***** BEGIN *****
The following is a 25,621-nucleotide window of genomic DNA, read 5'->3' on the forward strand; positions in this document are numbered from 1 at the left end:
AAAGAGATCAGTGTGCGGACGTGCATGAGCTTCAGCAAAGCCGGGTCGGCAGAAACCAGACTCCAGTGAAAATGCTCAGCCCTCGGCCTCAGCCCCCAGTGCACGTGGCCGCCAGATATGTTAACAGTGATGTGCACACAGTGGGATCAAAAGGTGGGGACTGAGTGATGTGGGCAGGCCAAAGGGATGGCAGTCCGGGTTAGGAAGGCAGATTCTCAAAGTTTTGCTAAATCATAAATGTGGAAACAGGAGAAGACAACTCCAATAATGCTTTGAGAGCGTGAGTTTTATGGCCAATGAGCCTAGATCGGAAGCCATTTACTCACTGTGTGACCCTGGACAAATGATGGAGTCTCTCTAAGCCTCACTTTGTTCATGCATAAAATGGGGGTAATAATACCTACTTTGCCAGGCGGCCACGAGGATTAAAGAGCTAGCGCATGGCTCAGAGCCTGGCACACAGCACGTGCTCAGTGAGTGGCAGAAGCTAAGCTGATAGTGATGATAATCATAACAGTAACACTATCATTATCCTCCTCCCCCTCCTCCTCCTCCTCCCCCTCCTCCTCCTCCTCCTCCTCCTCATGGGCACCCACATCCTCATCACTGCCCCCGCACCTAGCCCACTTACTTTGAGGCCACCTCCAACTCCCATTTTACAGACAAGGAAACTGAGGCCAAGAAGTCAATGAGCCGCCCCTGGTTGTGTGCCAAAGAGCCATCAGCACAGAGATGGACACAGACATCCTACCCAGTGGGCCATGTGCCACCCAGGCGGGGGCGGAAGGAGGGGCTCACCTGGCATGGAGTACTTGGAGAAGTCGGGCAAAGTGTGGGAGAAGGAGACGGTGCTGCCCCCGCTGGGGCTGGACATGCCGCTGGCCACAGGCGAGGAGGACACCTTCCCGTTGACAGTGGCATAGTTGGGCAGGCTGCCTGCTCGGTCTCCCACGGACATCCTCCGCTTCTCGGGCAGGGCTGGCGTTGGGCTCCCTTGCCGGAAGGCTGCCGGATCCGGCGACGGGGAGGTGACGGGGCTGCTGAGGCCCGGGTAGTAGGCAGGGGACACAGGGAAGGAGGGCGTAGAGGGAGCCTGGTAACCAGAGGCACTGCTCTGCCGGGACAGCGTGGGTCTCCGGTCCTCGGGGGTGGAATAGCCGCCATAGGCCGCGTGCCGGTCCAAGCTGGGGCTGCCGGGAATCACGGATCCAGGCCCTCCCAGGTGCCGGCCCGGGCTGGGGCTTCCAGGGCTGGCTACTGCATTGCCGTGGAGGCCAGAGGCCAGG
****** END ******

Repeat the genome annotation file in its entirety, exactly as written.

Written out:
The following is a 25,621-nucleotide window of genomic DNA, read 5'->3' on the forward strand; positions in this document are numbered from 1 at the left end:
AAAGAGATCAGTGTGCGGACGTGCATGAGCTTCAGCAAAGCCGGGTCGGCAGAAACCAGACTCCAGTGAAAATGCTCAGCCCTCGGCCTCAGCCCCCAGTGCACGTGGCCGCCAGATATGTTAACAGTGATGTGCACACAGTGGGATCAAAAGGTGGGGACTGAGTGATGTGGGCAGGCCAAAGGGATGGCAGTCCGGGTTAGGAAGGCAGATTCTCAAAGTTTTGCTAAATCATAAATGTGGAAACAGGAGAAGACAACTCCAATAATGCTTTGAGAGCGTGAGTTTTATGGCCAATGAGCCTAGATCGGAAGCCATTTACTCACTGTGTGACCCTGGACAAATGATGGAGTCTCTCTAAGCCTCACTTTGTTCATGCATAAAATGGGGGTAATAATACCTACTTTGCCAGGCGGCCACGAGGATTAAAGAGCTAGCGCATGGCTCAGAGCCTGGCACACAGCACGTGCTCAGTGAGTGGCAGAAGCTAAGCTGATAGTGATGATAATCATAACAGTAACACTATCATTATCCTCCTCCCCCTCCTCCTCCTCCTCCCCCTCCTCCTCCTCCTCCTCCTCCTCATGGGCACCCACATCCTCATCACTGCCCCCGCACCTAGCCCACTTACTTTGAGGCCACCTCCAACTCCCATTTTACAGACAAGGAAACTGAGGCCAAGAAGTCAATGAGCCGCCCCTGGTTGTGTGCCAAAGAGCCATCAGCACAGAGATGGACACAGACATCCTACCCAGTGGGCCATGTGCCACCCAGGCGGGGGCGGAAGGAGGGGCTCACCTGGCATGGAGTACTTGGAGAAGTCGGGCAAAGTGTGGGAGAAGGAGACGGTGCTGCCCCCGCTGGGGCTGGACATGCCGCTGGCCACAGGCGAGGAGGACACCTTCCCGTTGACAGTGGCATAGTTGGGCAGGCTGCCTGCTCGGTCTCCCACGGACATCCTCCGCTTCTCGGGCAGGGCTGGCGTTGGGCTCCCTTGCCGGAAGGCTGCCGGATCCGGCGACGGGGAGGTGACGGGGCTGCTGAGGCCCGGGTAGTAGGCAGGGGACACAGGGAAGGAGGGCGTAGAGGGAGCCTGGTAACCAGAGGCACTGCTCTGCCGGGACAGCGTGGGTCTCCGGTCCTCGGGGGTGGAATAGCCGCCATAGGCCGCGTGCCGGTCCAAGCTGGGGCTGCCGGGAATCACGGATCCAGGCCCTCCCAGGTGCCGGCCCGGGCTGGGGCTTCCAGGGCTGGCTACTGCATTGCCGTGGAGGCCAGAGGCCAGG